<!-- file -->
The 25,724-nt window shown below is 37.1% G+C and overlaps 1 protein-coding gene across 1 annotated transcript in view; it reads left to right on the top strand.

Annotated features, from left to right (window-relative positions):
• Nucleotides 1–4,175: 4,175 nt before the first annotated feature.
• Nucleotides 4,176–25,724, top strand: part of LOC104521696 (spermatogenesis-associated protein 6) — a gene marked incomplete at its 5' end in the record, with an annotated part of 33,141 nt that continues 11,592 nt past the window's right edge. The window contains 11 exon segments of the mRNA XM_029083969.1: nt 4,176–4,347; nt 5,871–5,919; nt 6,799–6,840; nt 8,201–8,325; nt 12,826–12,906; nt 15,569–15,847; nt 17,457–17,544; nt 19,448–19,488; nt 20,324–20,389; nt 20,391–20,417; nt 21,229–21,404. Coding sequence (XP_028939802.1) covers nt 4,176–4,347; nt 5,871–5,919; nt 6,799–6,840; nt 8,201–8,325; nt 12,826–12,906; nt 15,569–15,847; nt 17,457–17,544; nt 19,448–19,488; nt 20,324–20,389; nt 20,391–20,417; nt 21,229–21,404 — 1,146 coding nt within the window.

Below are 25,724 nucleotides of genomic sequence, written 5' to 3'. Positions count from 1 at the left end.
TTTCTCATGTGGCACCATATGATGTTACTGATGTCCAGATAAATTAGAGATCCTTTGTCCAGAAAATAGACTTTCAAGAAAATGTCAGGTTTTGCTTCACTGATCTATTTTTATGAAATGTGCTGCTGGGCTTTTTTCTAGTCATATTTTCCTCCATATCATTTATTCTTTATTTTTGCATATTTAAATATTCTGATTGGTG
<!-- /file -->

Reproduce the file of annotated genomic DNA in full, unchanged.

The 25,724-nt window shown below is 37.1% G+C and overlaps 1 protein-coding gene across 1 annotated transcript in view; it reads left to right on the top strand.

Annotated features, from left to right (window-relative positions):
• Nucleotides 1–4,175: 4,175 nt before the first annotated feature.
• Nucleotides 4,176–25,724, top strand: part of LOC104521696 (spermatogenesis-associated protein 6) — a gene marked incomplete at its 5' end in the record, with an annotated part of 33,141 nt that continues 11,592 nt past the window's right edge. The window contains 11 exon segments of the mRNA XM_029083969.1: nt 4,176–4,347; nt 5,871–5,919; nt 6,799–6,840; nt 8,201–8,325; nt 12,826–12,906; nt 15,569–15,847; nt 17,457–17,544; nt 19,448–19,488; nt 20,324–20,389; nt 20,391–20,417; nt 21,229–21,404. Coding sequence (XP_028939802.1) covers nt 4,176–4,347; nt 5,871–5,919; nt 6,799–6,840; nt 8,201–8,325; nt 12,826–12,906; nt 15,569–15,847; nt 17,457–17,544; nt 19,448–19,488; nt 20,324–20,389; nt 20,391–20,417; nt 21,229–21,404 — 1,146 coding nt within the window.

Below are 25,724 nucleotides of genomic sequence, written 5' to 3'. Positions count from 1 at the left end.
TTTCTCATGTGGCACCATATGATGTTACTGATGTCCAGATAAATTAGAGATCCTTTGTCCAGAAAATAGACTTTCAAGAAAATGTCAGGTTTTGCTTCACTGATCTATTTTTATGAAATGTGCTGCTGGGCTTTTTTCTAGTCATATTTTCCTCCATATCATTTATTCTTTATTTTTGCATATTTAAATATTCTGATTGGTG